Filed Under Comic

The Friendship of a Scholar and a King

This comic provides a visual representation of the relationship between Jeong Do-Jeon and Yi Songgye based on the evidence offered by David M. Robinson in his introduction to his translation of Seeking Order in a Tumultuous Age: The Writings of Chŏng Tojŏn, a Neo-Confucian, and the subsequent chapters that zoom in on Jeong Do-Jeon's text. From this context, it focuses on three instances spanning over about a decade of friendship and coordination that aided in the establishment of Joseon and the enthroning of General Yi Seonggye as Taejo.

It aims to present elements of Korean history in an attractive and engaging manner to a wide audience and highlight a very interesting and transformative moment in history that position two men and their friendship at the forefront of a new dynasty.

I opted to use Revised Romanization to imitate English translations of Korean comics (manhwa).

Although I draw inspiration from Joseon hanbok and architecture, it is not to be treated as an accurate representation of historical aesthetics. Many elements involved in this visualization are stylized to fit the medium, including hairstyles, the characters' apparent ages, and conversations. Also, I opted for Joseon fashion despite the first story taking place before its establishment.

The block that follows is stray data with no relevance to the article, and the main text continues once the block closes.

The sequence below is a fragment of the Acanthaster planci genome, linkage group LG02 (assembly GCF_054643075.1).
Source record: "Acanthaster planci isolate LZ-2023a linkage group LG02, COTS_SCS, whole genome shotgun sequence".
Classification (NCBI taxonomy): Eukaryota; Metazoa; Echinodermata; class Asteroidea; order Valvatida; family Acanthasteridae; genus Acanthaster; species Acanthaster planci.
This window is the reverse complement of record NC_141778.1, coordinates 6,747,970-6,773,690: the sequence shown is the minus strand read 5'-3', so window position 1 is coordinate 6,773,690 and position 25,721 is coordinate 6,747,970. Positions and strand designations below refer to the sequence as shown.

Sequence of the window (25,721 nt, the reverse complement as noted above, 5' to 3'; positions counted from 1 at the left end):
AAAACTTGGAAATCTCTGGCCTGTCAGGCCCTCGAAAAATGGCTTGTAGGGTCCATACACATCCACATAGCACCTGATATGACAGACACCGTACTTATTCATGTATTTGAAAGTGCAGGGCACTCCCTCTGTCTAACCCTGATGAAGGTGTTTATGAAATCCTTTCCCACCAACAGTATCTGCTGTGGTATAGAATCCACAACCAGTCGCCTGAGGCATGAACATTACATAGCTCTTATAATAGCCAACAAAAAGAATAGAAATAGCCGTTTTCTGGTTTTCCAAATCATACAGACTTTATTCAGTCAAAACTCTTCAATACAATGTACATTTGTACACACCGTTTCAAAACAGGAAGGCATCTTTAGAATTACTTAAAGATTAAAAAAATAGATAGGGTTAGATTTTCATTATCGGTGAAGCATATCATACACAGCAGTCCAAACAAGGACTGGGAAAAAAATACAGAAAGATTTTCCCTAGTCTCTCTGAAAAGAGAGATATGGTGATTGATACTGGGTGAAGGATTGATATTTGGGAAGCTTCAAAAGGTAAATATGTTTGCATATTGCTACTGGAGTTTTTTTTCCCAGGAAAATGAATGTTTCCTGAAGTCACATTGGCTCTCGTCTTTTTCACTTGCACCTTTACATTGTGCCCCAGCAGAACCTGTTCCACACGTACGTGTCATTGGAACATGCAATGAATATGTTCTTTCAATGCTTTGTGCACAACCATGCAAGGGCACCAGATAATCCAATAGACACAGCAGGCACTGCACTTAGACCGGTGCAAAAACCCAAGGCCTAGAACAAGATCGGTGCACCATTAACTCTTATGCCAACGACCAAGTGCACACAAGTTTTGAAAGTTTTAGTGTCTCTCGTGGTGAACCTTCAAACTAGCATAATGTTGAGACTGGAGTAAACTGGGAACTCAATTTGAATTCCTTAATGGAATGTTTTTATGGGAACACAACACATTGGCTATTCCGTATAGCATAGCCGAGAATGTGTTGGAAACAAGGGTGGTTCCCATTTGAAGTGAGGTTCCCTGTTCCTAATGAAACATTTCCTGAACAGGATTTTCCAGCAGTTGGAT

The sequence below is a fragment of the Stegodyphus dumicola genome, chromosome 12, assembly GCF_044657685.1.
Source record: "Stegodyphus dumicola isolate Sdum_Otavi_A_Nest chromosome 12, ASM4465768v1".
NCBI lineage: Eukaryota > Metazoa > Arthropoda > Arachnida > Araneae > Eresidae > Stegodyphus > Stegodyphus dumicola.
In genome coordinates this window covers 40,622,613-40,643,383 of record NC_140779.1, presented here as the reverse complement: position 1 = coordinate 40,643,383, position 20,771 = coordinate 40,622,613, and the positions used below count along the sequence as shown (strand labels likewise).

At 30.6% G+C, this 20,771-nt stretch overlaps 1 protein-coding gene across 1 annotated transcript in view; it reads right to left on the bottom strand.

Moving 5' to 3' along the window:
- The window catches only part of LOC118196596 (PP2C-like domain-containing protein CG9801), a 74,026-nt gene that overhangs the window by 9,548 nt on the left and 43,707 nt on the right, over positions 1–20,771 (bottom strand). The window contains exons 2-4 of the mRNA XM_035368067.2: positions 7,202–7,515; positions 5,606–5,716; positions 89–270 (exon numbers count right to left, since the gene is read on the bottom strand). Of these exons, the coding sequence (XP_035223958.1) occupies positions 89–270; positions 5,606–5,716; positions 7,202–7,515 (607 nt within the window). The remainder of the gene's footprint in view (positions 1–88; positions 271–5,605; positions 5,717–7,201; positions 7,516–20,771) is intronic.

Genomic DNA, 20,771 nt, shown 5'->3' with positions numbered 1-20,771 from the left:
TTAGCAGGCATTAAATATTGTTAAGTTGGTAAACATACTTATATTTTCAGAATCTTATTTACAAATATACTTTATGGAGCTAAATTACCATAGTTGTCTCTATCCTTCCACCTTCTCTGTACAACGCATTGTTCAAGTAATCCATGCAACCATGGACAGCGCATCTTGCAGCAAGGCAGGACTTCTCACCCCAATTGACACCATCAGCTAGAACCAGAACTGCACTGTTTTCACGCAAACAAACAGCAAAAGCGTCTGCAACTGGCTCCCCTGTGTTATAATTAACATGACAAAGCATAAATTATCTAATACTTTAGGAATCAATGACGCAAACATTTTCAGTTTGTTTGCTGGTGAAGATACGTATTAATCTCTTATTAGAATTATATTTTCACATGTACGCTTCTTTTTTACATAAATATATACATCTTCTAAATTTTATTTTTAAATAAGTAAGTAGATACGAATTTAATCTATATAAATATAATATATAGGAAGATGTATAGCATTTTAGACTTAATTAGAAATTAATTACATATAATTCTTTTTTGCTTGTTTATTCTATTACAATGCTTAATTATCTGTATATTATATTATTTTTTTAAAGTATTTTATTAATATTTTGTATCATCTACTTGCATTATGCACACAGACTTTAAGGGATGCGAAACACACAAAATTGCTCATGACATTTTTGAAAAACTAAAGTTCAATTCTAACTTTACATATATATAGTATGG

The Characters

Jeong Do-Jeon

Passed the infamously strict service exam in 1362.

As a supporter of the former King Gongmin, he actively opposed the Yuan.

Held a post at the Royal Academy of Confucianism.

Was exiled twice.

My imagination made Jeong Do-Jeon slightly socially strange and very by-the-book.

Yi Songgye

Yi Songgye, also known as Taejo, was a prominent military general. Would become the first King of Joseon. Some evidence that he took the throne reluctantly, after succession turmoil following the assassination of King Gongmin.

Documents

NameInfoActions
The Friendship of a Scholar and a King, Webcomic filepdf / 60.93 MBDownload

Metadata

Erin K. Hermann, “The Friendship of a Scholar and a King,” UCLA Korean History and Culture Digital Museum, accessed June 13, 2024, https://koreanhistory.humspace.ucla.edu/items/show/26.